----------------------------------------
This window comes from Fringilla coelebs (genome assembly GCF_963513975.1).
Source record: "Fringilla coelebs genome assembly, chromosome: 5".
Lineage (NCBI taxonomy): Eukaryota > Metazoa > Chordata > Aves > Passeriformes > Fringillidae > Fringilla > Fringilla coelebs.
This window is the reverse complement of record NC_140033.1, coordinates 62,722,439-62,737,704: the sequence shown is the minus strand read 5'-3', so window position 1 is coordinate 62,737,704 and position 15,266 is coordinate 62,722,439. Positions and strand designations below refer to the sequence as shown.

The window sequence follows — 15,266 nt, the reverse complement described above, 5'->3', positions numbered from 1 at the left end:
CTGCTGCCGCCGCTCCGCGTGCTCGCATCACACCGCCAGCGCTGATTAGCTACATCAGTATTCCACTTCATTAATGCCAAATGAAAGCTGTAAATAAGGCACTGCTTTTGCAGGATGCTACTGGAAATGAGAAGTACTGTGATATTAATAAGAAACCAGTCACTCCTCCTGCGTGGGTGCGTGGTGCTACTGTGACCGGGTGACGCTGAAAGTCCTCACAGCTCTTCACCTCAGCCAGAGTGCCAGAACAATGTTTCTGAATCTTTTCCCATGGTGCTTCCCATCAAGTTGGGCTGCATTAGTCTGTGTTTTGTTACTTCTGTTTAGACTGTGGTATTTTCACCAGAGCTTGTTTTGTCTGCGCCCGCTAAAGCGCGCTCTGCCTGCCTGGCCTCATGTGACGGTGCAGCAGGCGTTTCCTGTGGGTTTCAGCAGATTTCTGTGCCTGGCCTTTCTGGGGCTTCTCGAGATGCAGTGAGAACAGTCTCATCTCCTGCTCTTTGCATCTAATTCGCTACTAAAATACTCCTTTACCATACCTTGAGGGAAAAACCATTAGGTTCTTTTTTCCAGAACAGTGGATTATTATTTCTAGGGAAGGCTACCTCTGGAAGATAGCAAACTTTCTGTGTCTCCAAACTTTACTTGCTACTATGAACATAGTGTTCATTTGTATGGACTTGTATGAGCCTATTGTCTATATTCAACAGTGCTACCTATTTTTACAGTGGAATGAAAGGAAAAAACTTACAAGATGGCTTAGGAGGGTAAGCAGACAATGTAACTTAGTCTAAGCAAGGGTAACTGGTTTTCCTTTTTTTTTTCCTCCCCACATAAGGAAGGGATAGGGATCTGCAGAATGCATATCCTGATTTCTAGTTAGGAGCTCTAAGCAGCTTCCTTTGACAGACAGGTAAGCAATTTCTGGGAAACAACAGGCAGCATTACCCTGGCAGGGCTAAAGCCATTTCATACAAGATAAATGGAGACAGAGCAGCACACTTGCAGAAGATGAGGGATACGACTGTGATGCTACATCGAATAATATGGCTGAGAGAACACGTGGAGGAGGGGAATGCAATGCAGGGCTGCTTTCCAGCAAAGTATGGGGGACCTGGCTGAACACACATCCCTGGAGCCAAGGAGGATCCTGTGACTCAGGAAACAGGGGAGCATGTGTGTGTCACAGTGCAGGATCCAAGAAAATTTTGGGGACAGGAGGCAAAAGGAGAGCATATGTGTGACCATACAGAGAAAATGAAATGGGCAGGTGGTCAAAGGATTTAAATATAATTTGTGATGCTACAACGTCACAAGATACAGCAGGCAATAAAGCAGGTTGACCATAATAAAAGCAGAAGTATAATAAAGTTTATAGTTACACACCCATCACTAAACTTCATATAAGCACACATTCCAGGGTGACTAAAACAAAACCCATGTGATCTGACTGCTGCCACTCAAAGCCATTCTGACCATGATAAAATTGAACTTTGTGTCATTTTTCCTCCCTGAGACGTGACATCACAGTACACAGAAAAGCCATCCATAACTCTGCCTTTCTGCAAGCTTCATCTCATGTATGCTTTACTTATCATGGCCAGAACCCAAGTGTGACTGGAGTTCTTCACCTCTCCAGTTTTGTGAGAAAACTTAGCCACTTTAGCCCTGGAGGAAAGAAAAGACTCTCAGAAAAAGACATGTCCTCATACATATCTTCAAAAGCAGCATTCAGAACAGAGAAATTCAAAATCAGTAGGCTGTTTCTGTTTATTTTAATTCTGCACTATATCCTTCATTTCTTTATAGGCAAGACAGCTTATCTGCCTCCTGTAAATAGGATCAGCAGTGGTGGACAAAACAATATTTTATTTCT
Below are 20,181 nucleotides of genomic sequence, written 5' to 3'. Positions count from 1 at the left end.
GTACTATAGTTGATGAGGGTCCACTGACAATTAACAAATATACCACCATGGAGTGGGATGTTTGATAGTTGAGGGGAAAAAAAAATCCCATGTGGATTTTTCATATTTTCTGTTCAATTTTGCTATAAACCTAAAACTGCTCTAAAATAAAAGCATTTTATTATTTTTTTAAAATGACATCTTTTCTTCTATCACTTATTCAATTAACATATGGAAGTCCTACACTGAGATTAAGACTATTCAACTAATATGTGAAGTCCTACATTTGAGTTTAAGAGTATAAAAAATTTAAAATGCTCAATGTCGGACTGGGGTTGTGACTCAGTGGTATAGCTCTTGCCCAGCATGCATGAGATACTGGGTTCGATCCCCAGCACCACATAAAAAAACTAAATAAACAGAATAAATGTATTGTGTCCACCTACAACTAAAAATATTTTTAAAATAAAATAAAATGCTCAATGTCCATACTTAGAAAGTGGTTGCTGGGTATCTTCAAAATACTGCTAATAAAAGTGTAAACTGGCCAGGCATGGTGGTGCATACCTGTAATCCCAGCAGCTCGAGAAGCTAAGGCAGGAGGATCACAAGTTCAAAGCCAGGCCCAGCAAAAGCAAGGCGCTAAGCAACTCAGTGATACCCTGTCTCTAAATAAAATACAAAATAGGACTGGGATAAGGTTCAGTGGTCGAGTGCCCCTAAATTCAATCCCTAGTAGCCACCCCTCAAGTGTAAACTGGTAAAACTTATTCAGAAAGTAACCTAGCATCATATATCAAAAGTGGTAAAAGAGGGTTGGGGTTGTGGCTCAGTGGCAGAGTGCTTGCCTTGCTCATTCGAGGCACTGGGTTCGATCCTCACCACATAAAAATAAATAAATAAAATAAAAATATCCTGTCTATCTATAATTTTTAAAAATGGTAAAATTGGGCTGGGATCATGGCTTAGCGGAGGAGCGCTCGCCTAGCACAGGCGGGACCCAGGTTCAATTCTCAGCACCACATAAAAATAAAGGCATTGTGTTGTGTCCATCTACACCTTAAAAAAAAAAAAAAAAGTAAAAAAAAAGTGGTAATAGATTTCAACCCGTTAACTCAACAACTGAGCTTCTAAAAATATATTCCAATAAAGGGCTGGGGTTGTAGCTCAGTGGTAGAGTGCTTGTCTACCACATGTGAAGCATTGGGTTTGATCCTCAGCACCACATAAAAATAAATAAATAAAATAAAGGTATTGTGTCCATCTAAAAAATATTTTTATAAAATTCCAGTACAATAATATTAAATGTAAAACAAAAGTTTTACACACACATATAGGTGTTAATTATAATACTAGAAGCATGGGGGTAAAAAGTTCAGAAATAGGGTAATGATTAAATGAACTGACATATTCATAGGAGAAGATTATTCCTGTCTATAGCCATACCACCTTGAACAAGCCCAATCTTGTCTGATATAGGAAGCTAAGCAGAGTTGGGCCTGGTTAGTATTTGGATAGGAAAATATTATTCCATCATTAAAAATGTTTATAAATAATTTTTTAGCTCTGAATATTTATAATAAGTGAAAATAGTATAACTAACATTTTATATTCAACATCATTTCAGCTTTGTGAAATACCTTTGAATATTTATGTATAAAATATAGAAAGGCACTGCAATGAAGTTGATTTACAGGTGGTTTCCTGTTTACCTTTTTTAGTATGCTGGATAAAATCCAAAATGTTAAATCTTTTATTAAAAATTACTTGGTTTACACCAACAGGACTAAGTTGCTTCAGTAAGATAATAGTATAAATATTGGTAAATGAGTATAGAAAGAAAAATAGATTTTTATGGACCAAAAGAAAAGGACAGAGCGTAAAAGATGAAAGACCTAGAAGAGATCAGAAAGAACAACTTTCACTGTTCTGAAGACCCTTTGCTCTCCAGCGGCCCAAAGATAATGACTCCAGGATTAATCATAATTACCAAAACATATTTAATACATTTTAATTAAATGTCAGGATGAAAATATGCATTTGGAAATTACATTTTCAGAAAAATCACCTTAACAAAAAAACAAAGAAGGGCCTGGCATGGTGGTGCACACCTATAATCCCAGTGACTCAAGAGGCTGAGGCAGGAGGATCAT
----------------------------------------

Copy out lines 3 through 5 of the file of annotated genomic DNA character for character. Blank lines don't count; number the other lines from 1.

Lineage (NCBI taxonomy): Eukaryota > Metazoa > Chordata > Aves > Passeriformes > Fringillidae > Fringilla > Fringilla coelebs.
This window is the reverse complement of record NC_140033.1, coordinates 62,722,439-62,737,704: the sequence shown is the minus strand read 5'-3', so window position 1 is coordinate 62,737,704 and position 15,266 is coordinate 62,722,439. Positions and strand designations below refer to the sequence as shown.

The window sequence follows — 15,266 nt, the reverse complement described above, 5'->3', positions numbered from 1 at the left end: